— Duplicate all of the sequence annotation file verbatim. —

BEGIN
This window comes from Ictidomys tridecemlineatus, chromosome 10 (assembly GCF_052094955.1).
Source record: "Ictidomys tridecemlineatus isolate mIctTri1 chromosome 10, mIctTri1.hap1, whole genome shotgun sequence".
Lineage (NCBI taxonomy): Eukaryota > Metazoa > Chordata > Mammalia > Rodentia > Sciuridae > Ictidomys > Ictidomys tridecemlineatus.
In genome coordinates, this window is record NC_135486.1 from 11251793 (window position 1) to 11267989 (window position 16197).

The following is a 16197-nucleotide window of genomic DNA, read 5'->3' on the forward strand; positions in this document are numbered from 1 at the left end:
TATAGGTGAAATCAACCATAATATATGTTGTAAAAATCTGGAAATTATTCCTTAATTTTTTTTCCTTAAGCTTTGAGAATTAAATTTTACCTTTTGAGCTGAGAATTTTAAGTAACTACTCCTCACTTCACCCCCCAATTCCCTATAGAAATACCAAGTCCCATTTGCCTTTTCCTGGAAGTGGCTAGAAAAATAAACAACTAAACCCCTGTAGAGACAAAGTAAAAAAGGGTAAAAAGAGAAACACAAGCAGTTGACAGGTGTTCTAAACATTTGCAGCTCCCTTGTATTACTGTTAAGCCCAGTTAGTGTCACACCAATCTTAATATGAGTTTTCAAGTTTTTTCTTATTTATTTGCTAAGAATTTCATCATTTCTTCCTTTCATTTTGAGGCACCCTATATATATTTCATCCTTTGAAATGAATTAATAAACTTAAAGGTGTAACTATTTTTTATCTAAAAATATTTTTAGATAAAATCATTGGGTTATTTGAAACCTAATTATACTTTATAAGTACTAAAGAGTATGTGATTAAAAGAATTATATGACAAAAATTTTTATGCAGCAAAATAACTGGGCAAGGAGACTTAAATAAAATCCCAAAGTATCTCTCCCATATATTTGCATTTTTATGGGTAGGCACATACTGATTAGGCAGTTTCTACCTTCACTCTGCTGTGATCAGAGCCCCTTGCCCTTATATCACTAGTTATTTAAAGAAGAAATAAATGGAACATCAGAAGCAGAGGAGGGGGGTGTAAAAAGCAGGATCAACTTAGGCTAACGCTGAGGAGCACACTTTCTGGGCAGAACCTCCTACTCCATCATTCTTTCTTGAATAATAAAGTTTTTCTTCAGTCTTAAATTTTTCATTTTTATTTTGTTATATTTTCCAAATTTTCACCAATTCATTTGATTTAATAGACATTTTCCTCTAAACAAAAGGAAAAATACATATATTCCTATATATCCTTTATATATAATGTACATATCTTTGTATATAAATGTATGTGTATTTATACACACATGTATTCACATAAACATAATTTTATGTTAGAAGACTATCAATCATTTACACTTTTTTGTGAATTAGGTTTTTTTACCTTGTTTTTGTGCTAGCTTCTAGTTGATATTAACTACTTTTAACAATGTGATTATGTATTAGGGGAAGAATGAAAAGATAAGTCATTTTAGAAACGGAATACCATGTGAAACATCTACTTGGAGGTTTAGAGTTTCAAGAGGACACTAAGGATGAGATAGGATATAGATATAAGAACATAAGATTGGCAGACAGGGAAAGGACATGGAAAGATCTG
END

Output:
This window comes from Ictidomys tridecemlineatus, chromosome 10 (assembly GCF_052094955.1).
Source record: "Ictidomys tridecemlineatus isolate mIctTri1 chromosome 10, mIctTri1.hap1, whole genome shotgun sequence".
Lineage (NCBI taxonomy): Eukaryota > Metazoa > Chordata > Mammalia > Rodentia > Sciuridae > Ictidomys > Ictidomys tridecemlineatus.
In genome coordinates, this window is record NC_135486.1 from 11251793 (window position 1) to 11267989 (window position 16197).

The following is a 16197-nucleotide window of genomic DNA, read 5'->3' on the forward strand; positions in this document are numbered from 1 at the left end:
TATAGGTGAAATCAACCATAATATATGTTGTAAAAATCTGGAAATTATTCCTTAATTTTTTTTCCTTAAGCTTTGAGAATTAAATTTTACCTTTTGAGCTGAGAATTTTAAGTAACTACTCCTCACTTCACCCCCCAATTCCCTATAGAAATACCAAGTCCCATTTGCCTTTTCCTGGAAGTGGCTAGAAAAATAAACAACTAAACCCCTGTAGAGACAAAGTAAAAAAGGGTAAAAAGAGAAACACAAGCAGTTGACAGGTGTTCTAAACATTTGCAGCTCCCTTGTATTACTGTTAAGCCCAGTTAGTGTCACACCAATCTTAATATGAGTTTTCAAGTTTTTTCTTATTTATTTGCTAAGAATTTCATCATTTCTTCCTTTCATTTTGAGGCACCCTATATATATTTCATCCTTTGAAATGAATTAATAAACTTAAAGGTGTAACTATTTTTTATCTAAAAATATTTTTAGATAAAATCATTGGGTTATTTGAAACCTAATTATACTTTATAAGTACTAAAGAGTATGTGATTAAAAGAATTATATGACAAAAATTTTTATGCAGCAAAATAACTGGGCAAGGAGACTTAAATAAAATCCCAAAGTATCTCTCCCATATATTTGCATTTTTATGGGTAGGCACATACTGATTAGGCAGTTTCTACCTTCACTCTGCTGTGATCAGAGCCCCTTGCCCTTATATCACTAGTTATTTAAAGAAGAAATAAATGGAACATCAGAAGCAGAGGAGGGGGGTGTAAAAAGCAGGATCAACTTAGGCTAACGCTGAGGAGCACACTTTCTGGGCAGAACCTCCTACTCCATCATTCTTTCTTGAATAATAAAGTTTTTCTTCAGTCTTAAATTTTTCATTTTTATTTTGTTATATTTTCCAAATTTTCACCAATTCATTTGATTTAATAGACATTTTCCTCTAAACAAAAGGAAAAATACATATATTCCTATATATCCTTTATATATAATGTACATATCTTTGTATATAAATGTATGTGTATTTATACACACATGTATTCACATAAACATAATTTTATGTTAGAAGACTATCAATCATTTACACTTTTTTGTGAATTAGGTTTTTTTACCTTGTTTTTGTGCTAGCTTCTAGTTGATATTAACTACTTTTAACAATGTGATTATGTATTAGGGGAAGAATGAAAAGATAAGTCATTTTAGAAACGGAATACCATGTGAAACATCTACTTGGAGGTTTAGAGTTTCAAGAGGACACTAAGGATGAGATAGGATATAGATATAAGAACATAAGATTGGCAGACAGGGAAAGGACATGGAAAGATCTG